Sømærket (The Sea Mark)
Sømærket (The Seamark) in Løkken belongs to a series of beacons. All are made of wood and made over a modular system of 3 legs and triangular shape. They are protected and adorn the coastline from Skagen to Blåvand. The seamarks are all different, and therefore you could tell out at sea where you were when you saw which seamark was on the coast.
The sea mark was originally erected in 1884 and moved/renovated to its current location in 1973, when it was very close to housing and the dune landscape had changed.
The sea mark is perhaps the landmark that is painted and reproduced most frequently and in countless forms, but always with the dark red color. The sea mark has been painted in 2022. You know it’s about Løkken when you see the Seamark.
Watch the video about Sømærket here
The painter Asger Oluf Jørgensen, who is known under the stage name Asger Jorn, was born on 3 March 1914 in Vejrum near Struer, and grew up in Silkeborg. He was trained as a teacher in Silkeborg and was a visual artist and writer. He went to Paris in 1936, where he was employed by the world-renowned architect Le Corbusier. He died in 1973, aged just 59. Jorn is buried on Gotland.
Asger Jorn was a co-founder of the international movement ‘Cobra’ and had his international breakthrough in 1958 at the World Exhibition in Brussels. Jorn was married to the midwife’s daughter from the foot of the Jomfrubakkerne in Løkken and vacationed in Løkken during the war years, where he was with his artist friends Chr. Valentinusen and Ejler Bille in No. Lyngby. It is from here that he created his work “King in the Underworld”. This is now exhibited at Kunsten in Aalborg. Valentinusen has also portrayed a young Asger Jorn in those years.
Jorn has also worked with sculptures and ceramics. His style was expressive. He most often used strong bright colors in surrealist expressive figures and meanings. He was a pioneer of recycling, as he had already painted his own creations early on, e.g. a yellow duck on top of a golden age painting.
Art in the area around Sømærket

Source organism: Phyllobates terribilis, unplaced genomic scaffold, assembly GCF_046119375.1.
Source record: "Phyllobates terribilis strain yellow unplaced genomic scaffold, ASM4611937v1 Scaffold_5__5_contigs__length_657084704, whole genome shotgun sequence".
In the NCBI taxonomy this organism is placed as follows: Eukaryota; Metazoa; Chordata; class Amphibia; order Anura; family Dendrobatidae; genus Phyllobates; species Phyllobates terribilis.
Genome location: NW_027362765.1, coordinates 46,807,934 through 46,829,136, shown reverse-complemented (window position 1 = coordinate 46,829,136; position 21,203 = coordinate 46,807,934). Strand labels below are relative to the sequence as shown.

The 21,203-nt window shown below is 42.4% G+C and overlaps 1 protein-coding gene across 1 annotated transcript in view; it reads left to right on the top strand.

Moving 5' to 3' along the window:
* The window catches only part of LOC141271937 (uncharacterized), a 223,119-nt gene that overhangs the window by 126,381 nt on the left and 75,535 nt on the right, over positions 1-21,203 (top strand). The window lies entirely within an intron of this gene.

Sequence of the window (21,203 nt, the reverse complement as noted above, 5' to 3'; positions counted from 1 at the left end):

A ceramic fish by Nina Friis and 5 beautifully carved fish in oak by Henrik S. Christensen, show the way up to the Seamark. The signs with knots show the 5 most common fish at Løkken. Just after the beach pavilion, an old rust-coloured chimney has been beautifully decorated in the shape of a fisherman. It is painted by Storm and Øjvind.
Lise Vestergaard has no less than 6 motifs here by the path and under the Seamark. At Romedahlsvej are the UN’s world goals no. 10 and no. 12 with the titles “Local Crops” and “Sharing is Caring”. The route leads out onto Vittrupvej past ceramics by Lone Ejstrup, Hanne Rubæk and Jonna Liv. Here, World Goal No. 5 lights up in yellow with the title “Enlightment” just opposite a yellow fish by Trine Reinfjell, which leads down towards the tourist office and to the tunnel by the dog forest. Here you can see the sculpture “On the road” by Jacob Krogh.
In both tunnels on the route there are murals by Lise Vestergaard. It is World Goal No. 16 “Calling peace” and World Goal No. 17 “Peace, Love and Friendship”. A mermaid in fiber cement by Bent Nielsen adorns the corner up to the cycle path, and well down at the end of the route, in the tunnel by the school, is the last world goal. It is World Goal No. 9 on infrastructure with the title “Connecting people”. It is also worth noticing the many different fish and the other beautiful works on this part of the route, which is also the longest stage.
Sømærket in the location it had until 1976. The sea mark was originally located a little further towards the city.
Old photo Sømærket, seen from the city center.
Painting of Sømærket, painted by artist and writer Knut Dokker (1907-1988). He was one of the many other artists who also found inspiration in Løkken.
Portrait of Asger Jorn, painted by his lifelong friend Chr. Valentinusen. (The painting is privately owned).
A fisherman adorns this old chimney. The artwork is made by Storm and Øjvind.
Along the route, there are lots of fun activities for children. Learn e.g. making knots on these finely carved oak fish by Henrik Christensen.